That’s why I have that video up above. It’s Rachel Maddow talking about women’s health results. Note how infant mortality is bucketed into the general category of “women’s reproductive health”, because infant mortality is more closely linked to women’s health than any other factor.
Which isn’t to say that contraception and low fertility rates don’t play a role in lowering infant mortality even in wealthy nations. Research increasingly demonstrates that child spacing is an important way to increase the odds that any one pregnancy will result in a healthy baby—the womb literally needs a couple of years between pregnancies to recover. (Someone tell the Duggars.) But again, a minor bump in fertility, where a large number of women have one more baby a piece or something like that, wouldn’t significantly impact the infant mortality rate.
It’s also useful to consider how many babies are born to women who really don’t want children right now for a good reason. Improved access to health care and therefore to prenatal care will help a lot of women living in poverty, but it can only do so much for the really marginalized women, who are homeless or drug-addicted and might be very interested in not having a baby right now if they could just have more means to prevent pregnancy.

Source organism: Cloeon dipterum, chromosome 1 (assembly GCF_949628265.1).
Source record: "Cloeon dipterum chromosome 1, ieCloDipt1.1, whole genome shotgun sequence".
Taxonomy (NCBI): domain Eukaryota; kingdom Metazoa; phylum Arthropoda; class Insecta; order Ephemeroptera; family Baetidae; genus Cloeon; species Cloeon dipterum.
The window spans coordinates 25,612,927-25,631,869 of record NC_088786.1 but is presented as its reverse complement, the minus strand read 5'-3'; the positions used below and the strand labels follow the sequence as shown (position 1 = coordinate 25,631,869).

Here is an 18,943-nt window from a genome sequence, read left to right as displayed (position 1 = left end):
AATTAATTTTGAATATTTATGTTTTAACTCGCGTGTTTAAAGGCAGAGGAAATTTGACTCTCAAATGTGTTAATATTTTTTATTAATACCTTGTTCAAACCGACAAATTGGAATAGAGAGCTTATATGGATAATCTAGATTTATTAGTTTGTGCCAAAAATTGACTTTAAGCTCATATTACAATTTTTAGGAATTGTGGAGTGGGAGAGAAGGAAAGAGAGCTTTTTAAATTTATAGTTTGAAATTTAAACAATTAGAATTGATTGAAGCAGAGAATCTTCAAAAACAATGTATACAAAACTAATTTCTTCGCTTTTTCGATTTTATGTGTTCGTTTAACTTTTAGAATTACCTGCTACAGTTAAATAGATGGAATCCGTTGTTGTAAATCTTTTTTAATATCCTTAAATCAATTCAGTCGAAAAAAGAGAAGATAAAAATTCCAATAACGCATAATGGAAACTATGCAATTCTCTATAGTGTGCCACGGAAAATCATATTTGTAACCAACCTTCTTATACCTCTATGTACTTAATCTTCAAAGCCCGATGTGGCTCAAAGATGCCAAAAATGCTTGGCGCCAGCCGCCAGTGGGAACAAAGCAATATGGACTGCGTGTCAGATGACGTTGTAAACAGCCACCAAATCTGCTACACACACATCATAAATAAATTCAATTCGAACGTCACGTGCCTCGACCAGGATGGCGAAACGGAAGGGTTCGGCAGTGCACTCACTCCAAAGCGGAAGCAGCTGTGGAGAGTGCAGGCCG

Here’s what I don’t get: When assholes like Steyn start waxing on about how white women need to have more babies—and believe me, that’s what Steyn is getting at—I have to wonder how exactly they tend to make their goals happen. Through whining? Most people don’t know who Steyn is, and most who do aren’t going to change their decisions based on his half-assed arguments. Restricting access to abortion isn’t going to get the results Steyn wants, since his explicit goal is to get middle to upper class white women to have more babies. Those are the women that already don’t need as much abortion because they have more regular access to contraception in the first place. I googled around, and Steyn seems hostile to federally subsidized contraception, but again, if you took that away, the women he wants having more babies would not be affected, as most can afford contraception on their own without any assistance. $30-$50 a month for birth control pills is not an onerous burden for middle class people, and even if they have to cut corners elsewhere to afford it, they usually have somewhere to cut. Poorer women are the people who have to decide between the phone bill and condoms. Banning contraception? The googling resulted in articles that used Steyn as a stepping stone to argue for this, but I don’t imagine that Steyn is stupid enough to go that far. (And if middle class women were forced to have 12-20 kids a pop, then you really would start to see the infant mortality rate rise, because that sort of thing would plunge them into poverty.) There is literally nothing going for him, which leads me to conclude that his whole obsession with declining birth rates is just a cover for him to demagogue about race and ethnicity under the guise of “concern”.